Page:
In our previous H&A LEGAL UPDATE, we discussed New York State’s recently passed sexual harassment legislation applicable to New York State employers. Just after that legislation was signed, New York City enacted the Stop Sexual Harassment in NYC Act (“SSHA”). The SSHA contains additional regulations for NYC employers directed at preventing sexual harassment in the workplace. Below is a summary of the key requirements of the SSHA and the dates such requirements become effective.
Additional Time to File a Complaint—Effective Immediately—The SSHA extends the statute of limitations for filing gender-based harassment claims under the New York City Human Rights Law (“NYCHRL”) from one year to three years after the alleged harassing conduct occurred.
Expanded Coverage for Gender-Based Harassment Claims—Effective Immediately—The SSHA expands coverage of gender-based harassment claims to all employers, regardless of the number of employees.
Sexual Harassment Poster—Effective September 6, 2018— The SSHA requires that all employers conspicuously display an anti-sexual harassment rights and responsibilities poster in employee breakrooms or other common areas employees gather in both English and Spanish. This poster was designed by the New York City Commission on Human Rights (“NYCCHR”) and is available in English here for employer reproduction. A Spanish-language poster is forthcoming.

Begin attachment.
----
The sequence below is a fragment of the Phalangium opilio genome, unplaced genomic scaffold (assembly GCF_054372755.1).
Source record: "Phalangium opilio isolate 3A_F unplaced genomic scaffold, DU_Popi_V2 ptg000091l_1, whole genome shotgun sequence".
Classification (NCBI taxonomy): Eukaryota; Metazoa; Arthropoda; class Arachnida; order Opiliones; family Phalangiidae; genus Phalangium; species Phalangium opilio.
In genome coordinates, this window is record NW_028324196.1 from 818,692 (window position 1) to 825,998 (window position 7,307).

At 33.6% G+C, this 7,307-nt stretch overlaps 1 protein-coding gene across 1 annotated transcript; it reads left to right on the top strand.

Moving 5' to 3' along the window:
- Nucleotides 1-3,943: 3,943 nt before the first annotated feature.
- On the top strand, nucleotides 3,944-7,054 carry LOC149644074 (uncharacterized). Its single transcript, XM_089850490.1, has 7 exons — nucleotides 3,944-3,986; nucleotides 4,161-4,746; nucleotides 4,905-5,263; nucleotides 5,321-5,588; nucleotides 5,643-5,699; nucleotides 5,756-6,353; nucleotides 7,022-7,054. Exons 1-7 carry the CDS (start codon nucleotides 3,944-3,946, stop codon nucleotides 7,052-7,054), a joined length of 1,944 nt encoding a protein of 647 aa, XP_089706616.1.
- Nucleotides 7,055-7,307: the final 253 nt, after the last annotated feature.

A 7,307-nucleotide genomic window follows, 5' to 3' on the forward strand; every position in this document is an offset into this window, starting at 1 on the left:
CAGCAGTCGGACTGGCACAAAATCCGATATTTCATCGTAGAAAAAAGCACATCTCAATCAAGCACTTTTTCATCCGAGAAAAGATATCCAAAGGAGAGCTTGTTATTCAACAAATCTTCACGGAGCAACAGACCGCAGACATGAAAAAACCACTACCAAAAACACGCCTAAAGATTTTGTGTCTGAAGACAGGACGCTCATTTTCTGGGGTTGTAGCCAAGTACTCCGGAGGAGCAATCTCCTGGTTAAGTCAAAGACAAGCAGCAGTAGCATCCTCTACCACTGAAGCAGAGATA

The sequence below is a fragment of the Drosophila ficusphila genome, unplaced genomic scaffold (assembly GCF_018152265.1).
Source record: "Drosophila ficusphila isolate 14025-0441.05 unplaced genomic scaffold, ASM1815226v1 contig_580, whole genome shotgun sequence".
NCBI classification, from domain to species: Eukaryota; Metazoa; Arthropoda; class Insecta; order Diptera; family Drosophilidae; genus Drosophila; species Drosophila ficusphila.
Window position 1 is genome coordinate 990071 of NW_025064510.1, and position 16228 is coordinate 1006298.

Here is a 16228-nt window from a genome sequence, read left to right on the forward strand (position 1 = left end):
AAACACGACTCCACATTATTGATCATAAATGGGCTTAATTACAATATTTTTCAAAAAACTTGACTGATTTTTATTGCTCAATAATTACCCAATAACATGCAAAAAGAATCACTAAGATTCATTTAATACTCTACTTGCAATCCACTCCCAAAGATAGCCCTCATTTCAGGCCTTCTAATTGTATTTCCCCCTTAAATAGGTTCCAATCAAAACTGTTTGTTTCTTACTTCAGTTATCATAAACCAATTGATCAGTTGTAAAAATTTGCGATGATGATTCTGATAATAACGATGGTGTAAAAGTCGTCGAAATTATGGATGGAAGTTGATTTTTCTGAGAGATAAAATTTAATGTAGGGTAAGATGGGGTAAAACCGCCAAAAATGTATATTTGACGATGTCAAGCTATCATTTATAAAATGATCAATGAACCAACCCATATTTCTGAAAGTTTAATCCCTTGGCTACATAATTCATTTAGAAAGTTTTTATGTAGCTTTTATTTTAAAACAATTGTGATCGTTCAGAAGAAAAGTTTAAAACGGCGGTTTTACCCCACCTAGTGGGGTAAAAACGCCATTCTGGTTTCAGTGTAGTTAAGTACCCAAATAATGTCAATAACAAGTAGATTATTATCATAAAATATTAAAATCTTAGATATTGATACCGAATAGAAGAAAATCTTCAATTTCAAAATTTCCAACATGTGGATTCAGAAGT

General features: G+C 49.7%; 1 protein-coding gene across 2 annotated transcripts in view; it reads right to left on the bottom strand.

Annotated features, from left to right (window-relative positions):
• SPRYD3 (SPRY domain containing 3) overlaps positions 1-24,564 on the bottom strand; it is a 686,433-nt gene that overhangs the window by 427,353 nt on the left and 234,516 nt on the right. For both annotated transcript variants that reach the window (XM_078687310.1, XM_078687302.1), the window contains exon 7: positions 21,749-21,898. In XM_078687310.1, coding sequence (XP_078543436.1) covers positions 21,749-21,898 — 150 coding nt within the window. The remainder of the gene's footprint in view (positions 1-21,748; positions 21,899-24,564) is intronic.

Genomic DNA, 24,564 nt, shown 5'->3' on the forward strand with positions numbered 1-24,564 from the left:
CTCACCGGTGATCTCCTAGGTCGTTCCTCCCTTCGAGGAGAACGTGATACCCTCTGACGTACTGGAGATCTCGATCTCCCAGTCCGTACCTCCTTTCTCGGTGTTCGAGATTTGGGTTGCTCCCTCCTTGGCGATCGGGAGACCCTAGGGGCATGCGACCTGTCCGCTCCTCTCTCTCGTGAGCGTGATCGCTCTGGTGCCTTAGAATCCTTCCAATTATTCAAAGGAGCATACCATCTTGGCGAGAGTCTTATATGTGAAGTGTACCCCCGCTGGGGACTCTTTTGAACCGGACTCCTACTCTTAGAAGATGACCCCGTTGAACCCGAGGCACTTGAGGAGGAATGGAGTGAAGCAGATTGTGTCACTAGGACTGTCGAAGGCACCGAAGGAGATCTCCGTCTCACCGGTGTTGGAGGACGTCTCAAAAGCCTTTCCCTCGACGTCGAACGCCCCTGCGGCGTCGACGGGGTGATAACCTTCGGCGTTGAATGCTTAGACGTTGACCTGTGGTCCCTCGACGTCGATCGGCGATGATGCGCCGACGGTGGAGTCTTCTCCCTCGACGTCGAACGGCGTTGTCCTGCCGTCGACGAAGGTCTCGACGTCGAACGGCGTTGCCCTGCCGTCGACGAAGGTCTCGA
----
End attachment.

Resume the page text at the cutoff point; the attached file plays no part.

Sexual Harassment Information Sheet—Effective September 6, 2018—The SSHA requires that an information sheet on sexual harassment be distributed to employees at the time of hire, which may be included in the employee handbook. This information sheet was created by the NYCCHR and is available here for employer reproduction.
Mandatory Sexual Harassment Training—Effective April 1, 2019—The SSHA mandates that all private employers with 15 or more employees provide anti-sexual harassment training to new employees after 90 days of employment, continue to provide training to all employees on an annual basis, and keep records of such training for 3 years. The NYCCHR is developing an online interactive training module that may be used by an employer as an option to satisfy this requirement, but employers may develop their own training program that satisfies the requirements specified in the SSHA.
We encourage New York City employers to review their anti-harassment policies to ensure they comply with the new law, and prepare to implement training programs to comply with the new requirements. Please contact us if you would like assistance in implementing practical solutions to ensure compliance with these requirements.